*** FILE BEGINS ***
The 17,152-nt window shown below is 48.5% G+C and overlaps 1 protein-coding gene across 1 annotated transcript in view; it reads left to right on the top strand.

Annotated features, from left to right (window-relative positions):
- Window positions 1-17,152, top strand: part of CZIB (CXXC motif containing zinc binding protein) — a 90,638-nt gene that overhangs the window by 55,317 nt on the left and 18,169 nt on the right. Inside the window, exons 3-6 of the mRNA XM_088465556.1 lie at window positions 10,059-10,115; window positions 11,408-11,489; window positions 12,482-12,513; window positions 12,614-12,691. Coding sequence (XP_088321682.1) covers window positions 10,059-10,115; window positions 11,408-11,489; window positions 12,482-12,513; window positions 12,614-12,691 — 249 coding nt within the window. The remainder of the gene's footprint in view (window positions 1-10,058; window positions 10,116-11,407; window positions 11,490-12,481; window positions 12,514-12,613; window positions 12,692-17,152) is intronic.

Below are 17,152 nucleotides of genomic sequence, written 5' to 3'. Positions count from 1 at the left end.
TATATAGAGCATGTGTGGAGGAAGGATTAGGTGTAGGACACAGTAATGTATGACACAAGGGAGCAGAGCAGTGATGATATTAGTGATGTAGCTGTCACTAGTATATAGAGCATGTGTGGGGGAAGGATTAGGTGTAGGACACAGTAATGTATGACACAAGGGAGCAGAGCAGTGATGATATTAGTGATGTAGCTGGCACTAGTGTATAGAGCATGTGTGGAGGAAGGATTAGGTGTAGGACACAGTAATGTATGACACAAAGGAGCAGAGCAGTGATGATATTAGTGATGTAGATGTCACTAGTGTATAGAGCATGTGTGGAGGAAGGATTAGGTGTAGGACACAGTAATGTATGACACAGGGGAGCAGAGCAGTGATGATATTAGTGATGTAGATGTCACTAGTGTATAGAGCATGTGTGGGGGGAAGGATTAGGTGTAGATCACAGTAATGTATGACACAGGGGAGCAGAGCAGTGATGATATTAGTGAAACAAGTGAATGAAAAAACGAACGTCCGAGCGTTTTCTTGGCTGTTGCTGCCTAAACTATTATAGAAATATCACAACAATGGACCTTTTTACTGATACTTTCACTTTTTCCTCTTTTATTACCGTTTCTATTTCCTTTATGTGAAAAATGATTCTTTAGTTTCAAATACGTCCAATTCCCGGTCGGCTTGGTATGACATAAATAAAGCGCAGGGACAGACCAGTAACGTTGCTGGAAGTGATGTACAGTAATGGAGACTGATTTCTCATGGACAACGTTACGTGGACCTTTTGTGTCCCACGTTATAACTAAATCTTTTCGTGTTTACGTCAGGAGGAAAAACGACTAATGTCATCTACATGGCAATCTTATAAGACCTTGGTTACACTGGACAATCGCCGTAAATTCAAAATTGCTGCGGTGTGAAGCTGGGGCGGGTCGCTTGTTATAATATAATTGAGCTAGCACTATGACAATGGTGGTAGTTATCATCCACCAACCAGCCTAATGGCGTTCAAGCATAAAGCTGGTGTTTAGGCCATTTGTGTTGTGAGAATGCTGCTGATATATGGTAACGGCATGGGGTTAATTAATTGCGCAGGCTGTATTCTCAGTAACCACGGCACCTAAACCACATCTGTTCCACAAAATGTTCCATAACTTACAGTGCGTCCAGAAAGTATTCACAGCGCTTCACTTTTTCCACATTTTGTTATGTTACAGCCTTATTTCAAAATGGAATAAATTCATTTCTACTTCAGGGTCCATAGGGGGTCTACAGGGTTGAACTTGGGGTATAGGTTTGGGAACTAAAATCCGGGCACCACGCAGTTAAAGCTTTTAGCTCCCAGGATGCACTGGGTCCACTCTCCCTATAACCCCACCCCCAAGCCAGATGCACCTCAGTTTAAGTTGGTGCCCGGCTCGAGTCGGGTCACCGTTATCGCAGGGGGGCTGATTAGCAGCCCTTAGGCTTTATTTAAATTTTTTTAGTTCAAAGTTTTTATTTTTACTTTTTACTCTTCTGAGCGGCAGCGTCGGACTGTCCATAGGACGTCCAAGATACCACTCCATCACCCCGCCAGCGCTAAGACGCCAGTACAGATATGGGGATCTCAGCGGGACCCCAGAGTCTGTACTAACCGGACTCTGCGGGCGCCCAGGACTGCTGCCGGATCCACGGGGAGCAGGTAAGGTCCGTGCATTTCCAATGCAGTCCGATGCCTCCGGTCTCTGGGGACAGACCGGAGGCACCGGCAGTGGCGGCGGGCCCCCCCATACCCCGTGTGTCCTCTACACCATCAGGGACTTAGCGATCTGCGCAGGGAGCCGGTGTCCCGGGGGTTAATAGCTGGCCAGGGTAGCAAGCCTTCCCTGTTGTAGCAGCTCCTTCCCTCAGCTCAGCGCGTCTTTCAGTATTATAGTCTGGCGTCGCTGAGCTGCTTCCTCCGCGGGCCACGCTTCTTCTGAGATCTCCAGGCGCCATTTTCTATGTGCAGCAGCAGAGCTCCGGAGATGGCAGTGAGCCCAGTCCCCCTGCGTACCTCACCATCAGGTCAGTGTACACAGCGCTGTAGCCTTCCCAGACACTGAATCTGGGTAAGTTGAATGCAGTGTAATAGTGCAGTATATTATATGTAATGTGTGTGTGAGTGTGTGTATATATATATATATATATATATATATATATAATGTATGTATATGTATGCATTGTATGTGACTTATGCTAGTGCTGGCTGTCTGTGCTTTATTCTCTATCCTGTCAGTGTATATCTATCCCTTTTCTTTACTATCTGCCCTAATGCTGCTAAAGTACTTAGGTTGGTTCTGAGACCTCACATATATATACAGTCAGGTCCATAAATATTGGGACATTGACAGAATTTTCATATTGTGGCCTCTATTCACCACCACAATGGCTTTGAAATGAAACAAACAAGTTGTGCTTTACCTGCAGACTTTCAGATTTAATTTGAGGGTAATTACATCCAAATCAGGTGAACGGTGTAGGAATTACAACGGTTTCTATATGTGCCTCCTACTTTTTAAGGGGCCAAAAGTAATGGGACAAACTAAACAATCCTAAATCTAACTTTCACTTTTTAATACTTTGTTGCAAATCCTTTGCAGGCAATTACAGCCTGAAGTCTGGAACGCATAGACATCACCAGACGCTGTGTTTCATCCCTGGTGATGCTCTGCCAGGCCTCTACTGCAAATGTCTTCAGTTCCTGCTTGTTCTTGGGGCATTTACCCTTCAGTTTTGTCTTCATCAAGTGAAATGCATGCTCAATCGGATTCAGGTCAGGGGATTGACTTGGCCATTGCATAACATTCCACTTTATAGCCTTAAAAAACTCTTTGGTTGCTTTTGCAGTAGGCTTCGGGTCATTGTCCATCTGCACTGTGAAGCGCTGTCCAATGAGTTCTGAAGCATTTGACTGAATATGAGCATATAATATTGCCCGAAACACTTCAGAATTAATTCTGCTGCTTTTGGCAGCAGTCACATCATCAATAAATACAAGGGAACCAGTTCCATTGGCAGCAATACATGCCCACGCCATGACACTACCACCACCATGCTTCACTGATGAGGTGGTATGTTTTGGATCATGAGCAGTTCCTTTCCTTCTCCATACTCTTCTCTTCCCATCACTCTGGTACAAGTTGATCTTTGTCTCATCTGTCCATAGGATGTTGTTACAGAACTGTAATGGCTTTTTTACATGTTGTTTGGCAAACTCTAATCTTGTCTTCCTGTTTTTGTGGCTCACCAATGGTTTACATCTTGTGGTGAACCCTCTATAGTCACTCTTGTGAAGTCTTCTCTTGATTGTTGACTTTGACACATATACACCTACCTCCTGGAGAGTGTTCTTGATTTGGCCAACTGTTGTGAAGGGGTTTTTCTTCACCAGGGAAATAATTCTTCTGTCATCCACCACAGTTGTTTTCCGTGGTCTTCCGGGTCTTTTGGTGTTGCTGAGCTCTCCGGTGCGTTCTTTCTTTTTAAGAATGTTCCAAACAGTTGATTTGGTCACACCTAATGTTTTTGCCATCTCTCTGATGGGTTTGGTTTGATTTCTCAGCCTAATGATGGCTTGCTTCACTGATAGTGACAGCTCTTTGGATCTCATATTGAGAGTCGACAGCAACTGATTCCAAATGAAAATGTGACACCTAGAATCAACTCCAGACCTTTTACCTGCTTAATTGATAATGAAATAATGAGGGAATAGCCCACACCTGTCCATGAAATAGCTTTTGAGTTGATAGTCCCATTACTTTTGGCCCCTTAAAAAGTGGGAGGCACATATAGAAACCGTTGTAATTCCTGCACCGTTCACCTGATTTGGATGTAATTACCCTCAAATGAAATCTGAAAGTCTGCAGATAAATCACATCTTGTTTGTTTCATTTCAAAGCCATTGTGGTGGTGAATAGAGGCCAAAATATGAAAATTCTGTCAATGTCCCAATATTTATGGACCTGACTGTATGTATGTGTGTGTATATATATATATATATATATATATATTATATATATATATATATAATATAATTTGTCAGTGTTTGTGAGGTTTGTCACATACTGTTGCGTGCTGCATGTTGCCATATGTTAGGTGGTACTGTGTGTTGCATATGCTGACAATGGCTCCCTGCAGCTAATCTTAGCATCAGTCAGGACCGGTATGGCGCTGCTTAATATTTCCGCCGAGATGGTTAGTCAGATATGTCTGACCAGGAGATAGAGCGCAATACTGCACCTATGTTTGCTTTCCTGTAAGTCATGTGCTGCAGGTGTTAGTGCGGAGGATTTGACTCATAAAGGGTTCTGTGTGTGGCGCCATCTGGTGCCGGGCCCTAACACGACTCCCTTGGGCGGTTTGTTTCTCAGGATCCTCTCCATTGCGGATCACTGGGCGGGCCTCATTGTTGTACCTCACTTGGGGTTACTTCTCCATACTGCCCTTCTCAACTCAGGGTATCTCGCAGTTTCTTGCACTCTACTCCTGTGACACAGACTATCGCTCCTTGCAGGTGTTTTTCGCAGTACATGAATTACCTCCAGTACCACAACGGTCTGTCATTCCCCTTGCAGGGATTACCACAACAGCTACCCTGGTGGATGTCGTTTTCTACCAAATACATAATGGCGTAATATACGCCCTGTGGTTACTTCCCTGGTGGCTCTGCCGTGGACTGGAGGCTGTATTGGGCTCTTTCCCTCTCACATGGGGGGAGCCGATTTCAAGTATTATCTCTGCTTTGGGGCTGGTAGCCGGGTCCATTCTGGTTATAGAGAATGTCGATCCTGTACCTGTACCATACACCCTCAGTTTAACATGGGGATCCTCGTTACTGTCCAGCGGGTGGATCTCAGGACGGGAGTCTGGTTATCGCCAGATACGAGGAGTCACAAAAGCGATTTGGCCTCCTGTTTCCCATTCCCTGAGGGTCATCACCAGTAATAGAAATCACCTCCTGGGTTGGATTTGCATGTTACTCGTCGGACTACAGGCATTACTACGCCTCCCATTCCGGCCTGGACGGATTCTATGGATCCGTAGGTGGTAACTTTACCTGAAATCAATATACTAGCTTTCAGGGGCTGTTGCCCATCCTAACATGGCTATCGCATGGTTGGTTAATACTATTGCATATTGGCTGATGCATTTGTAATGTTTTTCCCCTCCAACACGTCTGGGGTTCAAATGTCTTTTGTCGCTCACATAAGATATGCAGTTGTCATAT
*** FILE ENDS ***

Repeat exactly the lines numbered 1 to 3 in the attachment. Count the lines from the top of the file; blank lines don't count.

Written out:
The 17,152-nt window shown below is 48.5% G+C and overlaps 1 protein-coding gene across 1 annotated transcript in view; it reads left to right on the top strand.

Annotated features, from left to right (window-relative positions):
- Window positions 1-17,152, top strand: part of CZIB (CXXC motif containing zinc binding protein) — a 90,638-nt gene that overhangs the window by 55,317 nt on the left and 18,169 nt on the right. Inside the window, exons 3-6 of the mRNA XM_088465556.1 lie at window positions 10,059-10,115; window positions 11,408-11,489; window positions 12,482-12,513; window positions 12,614-12,691. Coding sequence (XP_088321682.1) covers window positions 10,059-10,115; window positions 11,408-11,489; window positions 12,482-12,513; window positions 12,614-12,691 — 249 coding nt within the window. The remainder of the gene's footprint in view (window positions 1-10,058; window positions 10,116-11,407; window positions 11,490-12,481; window positions 12,514-12,613; window positions 12,692-17,152) is intronic.